The most common form of dental radiograph (or x-ray) is the 2D digital image. Although 2D imaging helps detect many dental conditions, because it involves mainly hidden anatomy, endodontic diagnosis benefits by using higher-quality images.
High-resolution, focused-field 3D imaging was introduced in 2008. Realizing the game-changing nature of 3D imaging in endodontics, Dr. Anderson brought this technology to his practice in 2009. He was the first endodontist in Indiana to acquire 3D cone beam CT technology. Skilled use of this imaging has revolutionized the diagnosis and treatment of complex endodontic conditions.
What advantages does this type of imaging provide?
The advantage of 3D imaging over regular dental radiographs is the ability to view all three planes of the area in high resolution, producing a three-dimensional image that can be rotated, sliced, and enlarged. It allows Dr. Anderson to accurately visualize internal tooth and jaw anatomy so that he can identify the problem, determine the prognosis, and plan treatment. Ultimately, this highly accurate diagnostic and treatment-planning tool helps to determine the best course of treatment for the most successful long-term outcome.
How is the scan performed?
CBCT scans are performed in our office. Dr. Anderson and your referring dentist will determine the area to be scanned. The assistant will escort you to the x-ray area. You will need to remove any jewelry, glasses, dentures, partial dentures, hearing aids, or other items that might interfere with the scan. The machine has an “open design” so you will be in a standing position, similar to the panoramic scan that you receive at your general dentist’s office that takes full-mouth x-rays. The assistant will position you for the scan. The scan only takes 20 seconds to complete.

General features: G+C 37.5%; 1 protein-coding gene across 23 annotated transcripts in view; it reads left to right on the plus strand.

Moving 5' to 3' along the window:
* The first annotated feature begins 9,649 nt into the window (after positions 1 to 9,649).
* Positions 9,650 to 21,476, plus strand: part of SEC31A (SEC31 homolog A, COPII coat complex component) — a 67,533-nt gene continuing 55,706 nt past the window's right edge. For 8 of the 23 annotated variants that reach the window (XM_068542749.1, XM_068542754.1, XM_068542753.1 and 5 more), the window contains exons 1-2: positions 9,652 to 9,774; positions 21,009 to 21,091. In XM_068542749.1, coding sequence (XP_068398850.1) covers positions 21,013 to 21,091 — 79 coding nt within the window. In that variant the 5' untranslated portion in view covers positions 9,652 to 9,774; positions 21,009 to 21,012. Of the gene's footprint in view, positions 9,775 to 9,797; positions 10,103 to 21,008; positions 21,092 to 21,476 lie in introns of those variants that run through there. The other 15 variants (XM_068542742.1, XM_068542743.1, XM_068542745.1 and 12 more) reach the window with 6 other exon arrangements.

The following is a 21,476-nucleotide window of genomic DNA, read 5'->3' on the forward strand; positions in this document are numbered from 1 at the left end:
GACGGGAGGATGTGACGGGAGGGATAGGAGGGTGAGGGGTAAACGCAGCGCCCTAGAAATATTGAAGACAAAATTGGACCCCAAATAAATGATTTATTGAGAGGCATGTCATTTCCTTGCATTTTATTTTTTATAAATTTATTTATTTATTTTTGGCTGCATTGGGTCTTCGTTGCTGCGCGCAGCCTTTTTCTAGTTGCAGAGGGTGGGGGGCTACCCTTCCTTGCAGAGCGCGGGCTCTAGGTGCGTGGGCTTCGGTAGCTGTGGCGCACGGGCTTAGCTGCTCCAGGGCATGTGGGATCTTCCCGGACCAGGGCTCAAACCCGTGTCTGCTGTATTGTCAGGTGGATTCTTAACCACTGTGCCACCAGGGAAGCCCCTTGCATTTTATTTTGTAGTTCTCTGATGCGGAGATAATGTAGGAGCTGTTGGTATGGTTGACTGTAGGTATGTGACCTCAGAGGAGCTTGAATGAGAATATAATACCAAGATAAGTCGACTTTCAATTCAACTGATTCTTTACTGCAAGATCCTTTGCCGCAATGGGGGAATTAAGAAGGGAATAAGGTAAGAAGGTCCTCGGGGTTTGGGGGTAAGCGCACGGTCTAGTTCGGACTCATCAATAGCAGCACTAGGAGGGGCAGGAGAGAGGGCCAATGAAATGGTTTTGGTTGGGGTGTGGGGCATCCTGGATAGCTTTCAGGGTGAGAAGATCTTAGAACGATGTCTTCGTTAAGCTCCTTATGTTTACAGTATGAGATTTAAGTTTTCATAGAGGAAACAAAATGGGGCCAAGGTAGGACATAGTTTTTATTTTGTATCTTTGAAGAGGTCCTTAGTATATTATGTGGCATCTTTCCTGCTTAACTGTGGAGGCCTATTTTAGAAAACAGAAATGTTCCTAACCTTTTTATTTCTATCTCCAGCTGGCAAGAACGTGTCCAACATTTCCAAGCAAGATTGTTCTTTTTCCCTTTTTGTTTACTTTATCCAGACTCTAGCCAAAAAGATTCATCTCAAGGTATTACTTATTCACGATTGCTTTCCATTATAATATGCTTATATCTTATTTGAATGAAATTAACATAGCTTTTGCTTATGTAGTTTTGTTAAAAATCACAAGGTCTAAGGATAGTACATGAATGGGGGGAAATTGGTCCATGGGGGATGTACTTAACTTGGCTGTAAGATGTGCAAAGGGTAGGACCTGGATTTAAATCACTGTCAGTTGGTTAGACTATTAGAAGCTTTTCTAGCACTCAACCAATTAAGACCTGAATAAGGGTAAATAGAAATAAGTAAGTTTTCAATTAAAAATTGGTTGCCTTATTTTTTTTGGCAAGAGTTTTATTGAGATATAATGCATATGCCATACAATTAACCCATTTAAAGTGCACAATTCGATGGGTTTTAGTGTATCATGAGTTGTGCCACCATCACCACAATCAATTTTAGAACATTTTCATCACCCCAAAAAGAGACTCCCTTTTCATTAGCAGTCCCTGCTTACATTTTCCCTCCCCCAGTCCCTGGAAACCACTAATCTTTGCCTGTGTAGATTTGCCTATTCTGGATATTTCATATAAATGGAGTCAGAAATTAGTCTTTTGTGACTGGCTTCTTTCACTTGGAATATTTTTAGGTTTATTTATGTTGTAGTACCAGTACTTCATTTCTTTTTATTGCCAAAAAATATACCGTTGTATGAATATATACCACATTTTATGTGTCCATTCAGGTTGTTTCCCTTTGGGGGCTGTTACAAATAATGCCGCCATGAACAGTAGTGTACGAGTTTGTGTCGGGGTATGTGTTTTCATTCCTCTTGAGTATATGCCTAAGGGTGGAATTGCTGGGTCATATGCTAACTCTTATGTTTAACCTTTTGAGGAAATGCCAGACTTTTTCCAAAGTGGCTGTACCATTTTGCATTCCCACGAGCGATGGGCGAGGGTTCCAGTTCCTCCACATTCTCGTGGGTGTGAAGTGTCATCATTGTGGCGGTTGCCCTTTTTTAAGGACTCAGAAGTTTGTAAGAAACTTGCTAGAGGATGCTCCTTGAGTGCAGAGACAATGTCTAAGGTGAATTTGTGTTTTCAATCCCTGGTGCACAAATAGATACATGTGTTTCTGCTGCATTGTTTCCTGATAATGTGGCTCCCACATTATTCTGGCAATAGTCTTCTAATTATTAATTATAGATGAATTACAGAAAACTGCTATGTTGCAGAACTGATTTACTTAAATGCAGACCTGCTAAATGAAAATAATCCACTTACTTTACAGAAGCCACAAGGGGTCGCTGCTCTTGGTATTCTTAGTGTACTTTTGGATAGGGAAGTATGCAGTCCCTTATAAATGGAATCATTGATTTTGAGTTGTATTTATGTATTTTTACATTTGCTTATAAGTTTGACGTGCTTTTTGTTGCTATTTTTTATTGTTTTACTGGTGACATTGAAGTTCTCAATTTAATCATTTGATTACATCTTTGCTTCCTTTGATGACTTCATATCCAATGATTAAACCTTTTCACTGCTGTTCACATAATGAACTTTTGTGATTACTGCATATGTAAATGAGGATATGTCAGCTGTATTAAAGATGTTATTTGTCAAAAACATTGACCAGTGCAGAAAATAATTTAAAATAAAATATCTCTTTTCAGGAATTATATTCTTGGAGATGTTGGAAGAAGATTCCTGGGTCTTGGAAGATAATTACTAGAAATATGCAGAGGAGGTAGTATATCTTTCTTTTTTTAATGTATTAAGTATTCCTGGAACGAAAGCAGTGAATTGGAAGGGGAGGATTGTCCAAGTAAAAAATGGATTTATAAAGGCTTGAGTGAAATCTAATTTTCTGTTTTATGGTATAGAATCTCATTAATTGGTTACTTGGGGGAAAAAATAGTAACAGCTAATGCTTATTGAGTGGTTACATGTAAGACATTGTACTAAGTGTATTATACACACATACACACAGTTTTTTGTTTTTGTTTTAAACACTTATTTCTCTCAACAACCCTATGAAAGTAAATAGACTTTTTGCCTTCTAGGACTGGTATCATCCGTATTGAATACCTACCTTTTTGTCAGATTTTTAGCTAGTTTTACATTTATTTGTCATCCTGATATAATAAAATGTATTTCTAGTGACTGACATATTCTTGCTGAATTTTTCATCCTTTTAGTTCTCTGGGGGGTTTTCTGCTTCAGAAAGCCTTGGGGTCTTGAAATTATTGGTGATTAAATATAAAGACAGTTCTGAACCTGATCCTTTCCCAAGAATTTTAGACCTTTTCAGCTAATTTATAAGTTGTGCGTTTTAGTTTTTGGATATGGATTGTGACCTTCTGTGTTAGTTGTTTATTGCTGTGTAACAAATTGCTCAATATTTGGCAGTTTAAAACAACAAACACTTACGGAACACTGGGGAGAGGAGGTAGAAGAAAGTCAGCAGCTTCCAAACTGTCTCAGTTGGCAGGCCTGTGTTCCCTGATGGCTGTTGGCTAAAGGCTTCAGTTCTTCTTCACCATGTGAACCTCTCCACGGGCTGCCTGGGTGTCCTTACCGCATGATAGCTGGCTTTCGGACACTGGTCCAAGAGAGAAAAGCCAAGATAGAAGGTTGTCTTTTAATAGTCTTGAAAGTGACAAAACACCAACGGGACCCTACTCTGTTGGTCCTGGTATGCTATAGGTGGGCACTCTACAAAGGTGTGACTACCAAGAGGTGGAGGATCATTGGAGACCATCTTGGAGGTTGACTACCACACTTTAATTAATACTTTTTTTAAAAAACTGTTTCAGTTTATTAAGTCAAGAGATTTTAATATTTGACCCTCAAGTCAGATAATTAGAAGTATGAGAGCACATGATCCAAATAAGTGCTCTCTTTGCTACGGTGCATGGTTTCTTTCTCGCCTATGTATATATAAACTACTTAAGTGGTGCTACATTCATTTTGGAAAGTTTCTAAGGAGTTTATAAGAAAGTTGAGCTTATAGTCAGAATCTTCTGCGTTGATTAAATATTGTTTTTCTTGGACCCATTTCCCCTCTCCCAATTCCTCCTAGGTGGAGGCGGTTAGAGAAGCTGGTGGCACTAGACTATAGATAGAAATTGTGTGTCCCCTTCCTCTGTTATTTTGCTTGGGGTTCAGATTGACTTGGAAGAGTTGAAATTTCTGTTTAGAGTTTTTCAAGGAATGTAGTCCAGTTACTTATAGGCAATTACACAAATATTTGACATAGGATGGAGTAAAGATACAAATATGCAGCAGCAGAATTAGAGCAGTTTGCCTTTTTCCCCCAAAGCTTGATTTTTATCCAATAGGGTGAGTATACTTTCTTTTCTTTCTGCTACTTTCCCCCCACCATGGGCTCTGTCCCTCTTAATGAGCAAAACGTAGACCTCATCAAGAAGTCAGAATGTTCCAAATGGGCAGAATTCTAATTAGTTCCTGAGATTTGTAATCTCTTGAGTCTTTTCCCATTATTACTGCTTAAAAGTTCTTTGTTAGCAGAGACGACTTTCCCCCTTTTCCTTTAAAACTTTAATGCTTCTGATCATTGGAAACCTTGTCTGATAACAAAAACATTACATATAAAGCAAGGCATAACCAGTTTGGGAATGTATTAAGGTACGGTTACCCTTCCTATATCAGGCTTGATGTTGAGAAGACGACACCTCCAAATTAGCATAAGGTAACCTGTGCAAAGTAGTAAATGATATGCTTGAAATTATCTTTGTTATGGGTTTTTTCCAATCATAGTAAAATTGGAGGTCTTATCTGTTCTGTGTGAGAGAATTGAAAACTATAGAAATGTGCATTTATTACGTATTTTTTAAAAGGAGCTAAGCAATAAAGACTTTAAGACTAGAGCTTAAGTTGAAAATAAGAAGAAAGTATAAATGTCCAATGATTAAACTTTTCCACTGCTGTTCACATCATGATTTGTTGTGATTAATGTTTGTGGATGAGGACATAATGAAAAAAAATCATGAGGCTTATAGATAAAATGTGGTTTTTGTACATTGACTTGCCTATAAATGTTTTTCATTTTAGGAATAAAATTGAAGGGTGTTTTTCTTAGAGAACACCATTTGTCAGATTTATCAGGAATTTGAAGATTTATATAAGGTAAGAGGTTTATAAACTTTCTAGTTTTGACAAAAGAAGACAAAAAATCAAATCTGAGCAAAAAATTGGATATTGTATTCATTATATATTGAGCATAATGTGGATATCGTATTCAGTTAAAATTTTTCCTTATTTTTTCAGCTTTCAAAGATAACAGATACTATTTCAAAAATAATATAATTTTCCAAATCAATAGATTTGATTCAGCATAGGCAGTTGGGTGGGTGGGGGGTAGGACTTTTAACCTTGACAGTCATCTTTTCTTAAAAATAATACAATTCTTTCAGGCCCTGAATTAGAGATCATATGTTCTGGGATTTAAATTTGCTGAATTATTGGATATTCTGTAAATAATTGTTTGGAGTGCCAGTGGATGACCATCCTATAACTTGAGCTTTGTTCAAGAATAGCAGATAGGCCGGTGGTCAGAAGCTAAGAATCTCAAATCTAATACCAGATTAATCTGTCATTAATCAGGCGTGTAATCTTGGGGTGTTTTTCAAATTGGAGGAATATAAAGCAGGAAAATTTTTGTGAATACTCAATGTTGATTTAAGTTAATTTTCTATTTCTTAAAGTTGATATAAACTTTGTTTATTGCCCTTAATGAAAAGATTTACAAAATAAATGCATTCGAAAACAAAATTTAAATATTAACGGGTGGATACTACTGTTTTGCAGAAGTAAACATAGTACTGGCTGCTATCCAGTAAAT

After the scan is taken, Dr. Anderson will read the images and speak with you about his findings and your future treatment options. You may be given a CD copy of the scan.
How much radiation will I receive from having this scan?
The CBCT scan’s radiation is similar to that of four bitewing radiographs by your general dentist.
What will this scan help Dr. Anderson diagnose?
- Infection size and location
- Canal anatomy & untreated canal space
- Fractured roots
- Resorptive defects
- Trauma effects
- Procedural errors
- Developmental defects
It can also serve as a presurgical guide, giving Dr. Anderson a clear picture of the site and what needs to be done before he begins an endodontic surgical procedure.
Will this scan be covered by insurance?
Unfortunately, insurance coverage often lags behind technology. We will work to the best of our ability to obtain the maximum benefits from your insurance carrier, whether we are in network or considered out of network. Payment will be due at the time services are rendered. We will file a claim with your dental and medical insurance company on your behalf for payment reimbursement.